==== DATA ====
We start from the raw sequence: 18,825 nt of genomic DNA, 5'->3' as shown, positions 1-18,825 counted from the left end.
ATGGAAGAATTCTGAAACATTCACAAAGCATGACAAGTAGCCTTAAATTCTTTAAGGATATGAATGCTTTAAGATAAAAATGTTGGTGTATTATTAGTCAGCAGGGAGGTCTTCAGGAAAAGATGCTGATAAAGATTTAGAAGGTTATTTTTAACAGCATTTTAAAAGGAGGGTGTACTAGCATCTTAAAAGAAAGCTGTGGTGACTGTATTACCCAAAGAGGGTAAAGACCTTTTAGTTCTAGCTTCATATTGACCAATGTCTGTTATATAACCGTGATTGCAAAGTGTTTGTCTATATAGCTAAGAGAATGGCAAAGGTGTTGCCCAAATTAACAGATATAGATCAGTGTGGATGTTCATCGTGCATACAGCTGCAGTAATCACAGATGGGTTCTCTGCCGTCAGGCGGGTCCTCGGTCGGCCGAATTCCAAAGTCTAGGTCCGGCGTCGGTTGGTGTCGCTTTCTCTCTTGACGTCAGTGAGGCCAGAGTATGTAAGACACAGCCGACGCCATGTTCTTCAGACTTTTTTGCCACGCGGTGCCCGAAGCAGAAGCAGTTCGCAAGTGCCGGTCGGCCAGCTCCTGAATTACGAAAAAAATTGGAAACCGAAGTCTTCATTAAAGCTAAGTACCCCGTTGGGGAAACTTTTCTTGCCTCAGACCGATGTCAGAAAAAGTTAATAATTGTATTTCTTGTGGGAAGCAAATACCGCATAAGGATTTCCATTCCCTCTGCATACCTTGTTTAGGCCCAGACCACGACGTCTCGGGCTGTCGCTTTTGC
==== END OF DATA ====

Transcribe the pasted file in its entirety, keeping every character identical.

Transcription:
We start from the raw sequence: 18,825 nt of genomic DNA, 5'->3' as shown, positions 1-18,825 counted from the left end.
ATGGAAGAATTCTGAAACATTCACAAAGCATGACAAGTAGCCTTAAATTCTTTAAGGATATGAATGCTTTAAGATAAAAATGTTGGTGTATTATTAGTCAGCAGGGAGGTCTTCAGGAAAAGATGCTGATAAAGATTTAGAAGGTTATTTTTAACAGCATTTTAAAAGGAGGGTGTACTAGCATCTTAAAAGAAAGCTGTGGTGACTGTATTACCCAAAGAGGGTAAAGACCTTTTAGTTCTAGCTTCATATTGACCAATGTCTGTTATATAACCGTGATTGCAAAGTGTTTGTCTATATAGCTAAGAGAATGGCAAAGGTGTTGCCCAAATTAACAGATATAGATCAGTGTGGATGTTCATCGTGCATACAGCTGCAGTAATCACAGATGGGTTCTCTGCCGTCAGGCGGGTCCTCGGTCGGCCGAATTCCAAAGTCTAGGTCCGGCGTCGGTTGGTGTCGCTTTCTCTCTTGACGTCAGTGAGGCCAGAGTATGTAAGACACAGCCGACGCCATGTTCTTCAGACTTTTTTGCCACGCGGTGCCCGAAGCAGAAGCAGTTCGCAAGTGCCGGTCGGCCAGCTCCTGAATTACGAAAAAAATTGGAAACCGAAGTCTTCATTAAAGCTAAGTACCCCGTTGGGGAAACTTTTCTTGCCTCAGACCGATGTCAGAAAAAGTTAATAATTGTATTTCTTGTGGGAAGCAAATACCGCATAAGGATTTCCATTCCCTCTGCATACCTTGTTTAGGCCCAGACCACGACGTCTCGGGCTGTCGCTTTTGC